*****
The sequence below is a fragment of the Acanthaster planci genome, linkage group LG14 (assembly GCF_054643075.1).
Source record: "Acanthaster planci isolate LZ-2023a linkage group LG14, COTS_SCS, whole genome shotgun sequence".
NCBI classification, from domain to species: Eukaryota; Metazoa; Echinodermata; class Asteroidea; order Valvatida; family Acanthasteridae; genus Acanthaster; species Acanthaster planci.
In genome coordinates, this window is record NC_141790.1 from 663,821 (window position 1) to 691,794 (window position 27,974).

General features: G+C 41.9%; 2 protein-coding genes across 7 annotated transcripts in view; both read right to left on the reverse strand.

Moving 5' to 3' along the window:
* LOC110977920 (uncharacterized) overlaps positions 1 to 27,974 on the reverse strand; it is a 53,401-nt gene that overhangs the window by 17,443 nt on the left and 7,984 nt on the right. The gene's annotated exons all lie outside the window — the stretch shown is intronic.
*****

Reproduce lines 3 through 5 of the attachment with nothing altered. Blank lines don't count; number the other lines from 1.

NCBI classification, from domain to species: Eukaryota; Metazoa; Echinodermata; class Asteroidea; order Valvatida; family Acanthasteridae; genus Acanthaster; species Acanthaster planci.
In genome coordinates, this window is record NC_141790.1 from 663,821 (window position 1) to 691,794 (window position 27,974).

General features: G+C 41.9%; 2 protein-coding genes across 7 annotated transcripts in view; both read right to left on the reverse strand.